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  • It is possible to feel sorry for the artists who are on view at Ille Arts for the gallery’s inaugural exhibition at 171 Main Street in Amagansett. Sara DeLuca’s new quarters are perched a little higher from street level, and the floor-to-ceiling windows that span the south-facing wall provide a panoramic view both inside and out. The gallery almost steals the show.
  • There are two recent trends of note to East End art aficionados who split their time in varying percentages between here and New York City. One is the expansion of some East Hampton gallery spaces into Manhattan; the other is the rediscovery of some native female artists long relegated to the sidelines of mainstream art history.
  • If the complaint that there are not enough meaty roles in the theater for women sounds familiar, it may be because more women are doing something about it, even if they have to take matters into their own hands. Two actresses felt so strongly about appearing in “This Wide Night,” a play by the British playwright Chloe Moss, that they decided to produce it as well, and it will be staged at Guild Hall’s John Drew Theater beginning next Thursday.
  • Ruth Appelhof was surprised with her own Guild Hall Lifetime Achievement Award on Tuesday night at the Rainbow Room in New York City.
  • For the past few months, Guild Hall has displayed an array of photographic portraits in the intimate space of its Wasserstein Gallery. The set of 15 predominantly black-and-white prints, the work of Walter Weissman, befit the room, and the room enhances them.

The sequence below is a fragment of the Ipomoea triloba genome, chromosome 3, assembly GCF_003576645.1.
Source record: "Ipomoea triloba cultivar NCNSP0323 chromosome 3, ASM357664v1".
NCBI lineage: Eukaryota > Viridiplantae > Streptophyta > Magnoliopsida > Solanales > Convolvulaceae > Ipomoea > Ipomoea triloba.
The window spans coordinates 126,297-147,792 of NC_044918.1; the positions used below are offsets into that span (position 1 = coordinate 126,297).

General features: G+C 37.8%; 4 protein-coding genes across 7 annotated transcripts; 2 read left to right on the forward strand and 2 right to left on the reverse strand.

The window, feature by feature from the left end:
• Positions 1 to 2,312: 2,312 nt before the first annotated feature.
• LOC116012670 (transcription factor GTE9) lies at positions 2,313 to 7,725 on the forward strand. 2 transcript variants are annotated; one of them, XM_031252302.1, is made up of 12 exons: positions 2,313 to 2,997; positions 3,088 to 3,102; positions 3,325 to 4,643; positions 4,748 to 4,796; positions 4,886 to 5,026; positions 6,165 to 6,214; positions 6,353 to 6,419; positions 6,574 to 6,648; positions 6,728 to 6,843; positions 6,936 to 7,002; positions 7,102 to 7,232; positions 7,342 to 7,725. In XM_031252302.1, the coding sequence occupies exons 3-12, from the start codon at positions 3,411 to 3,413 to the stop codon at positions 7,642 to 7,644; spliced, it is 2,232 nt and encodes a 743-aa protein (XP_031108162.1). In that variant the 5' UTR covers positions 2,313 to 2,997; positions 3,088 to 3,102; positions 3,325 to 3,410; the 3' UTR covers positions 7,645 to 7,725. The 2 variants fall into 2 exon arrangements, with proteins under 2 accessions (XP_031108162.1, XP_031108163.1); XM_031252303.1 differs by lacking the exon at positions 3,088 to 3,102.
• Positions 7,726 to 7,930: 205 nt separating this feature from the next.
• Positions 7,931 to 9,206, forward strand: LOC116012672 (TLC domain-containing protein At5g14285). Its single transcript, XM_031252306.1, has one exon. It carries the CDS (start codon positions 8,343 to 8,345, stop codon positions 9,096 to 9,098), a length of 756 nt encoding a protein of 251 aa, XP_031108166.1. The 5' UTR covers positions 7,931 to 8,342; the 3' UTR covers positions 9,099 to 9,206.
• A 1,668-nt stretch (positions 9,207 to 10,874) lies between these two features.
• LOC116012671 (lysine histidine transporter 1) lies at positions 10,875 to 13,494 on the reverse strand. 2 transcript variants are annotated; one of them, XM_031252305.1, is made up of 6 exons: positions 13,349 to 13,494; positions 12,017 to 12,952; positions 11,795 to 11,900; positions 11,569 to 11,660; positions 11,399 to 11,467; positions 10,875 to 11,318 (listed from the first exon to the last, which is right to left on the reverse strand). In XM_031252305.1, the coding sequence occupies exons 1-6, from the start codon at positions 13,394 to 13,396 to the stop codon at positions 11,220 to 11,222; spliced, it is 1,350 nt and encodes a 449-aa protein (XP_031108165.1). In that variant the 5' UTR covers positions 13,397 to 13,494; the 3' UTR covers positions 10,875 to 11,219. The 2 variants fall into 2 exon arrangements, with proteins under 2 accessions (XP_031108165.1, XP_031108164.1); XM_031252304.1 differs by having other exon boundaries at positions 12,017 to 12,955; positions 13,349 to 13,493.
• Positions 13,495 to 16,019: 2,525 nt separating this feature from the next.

• With a freshly minted M.F.A. from the State University at New Paltz, Christian Little, a Southampton native, is already attracting attention for the coldly suggestive paintings in his “Exhibitionists” series on view now at Sara Nightingale’s gallery in Water Mill.
  • Arlene Bujese has had a long association with East End artists through several galleries and independent projects. This history has made her partnership with the Southampton Cultural Center successful for all concerned.
  • Orson Munn grew up during the Great Depression, when skinny boys were considered sickly and were often sent to bed in the afternoon for rest. Munn, a summer resident of Southampton from his birth in 1925 until he died in 2011, was one of those boys, according to his wife, Pat Munn.
  • A political season with many candidates hoping to distinguish themselves in the race for their party’s nomination has created little light but a great deal of heat in American discourse. Most of the smoke of the campaign is traveling well north and west of here (the New York State federal primary election is not until April 18). Yet many artists on the South Fork and farther afield have taken note of the acrimony, and their reactions now hang at the White Room Gallery in Bridgehampton.
  • Last week’s announcement of the Academy Award nominations for 2015 films included a number with connections to the South Fork.

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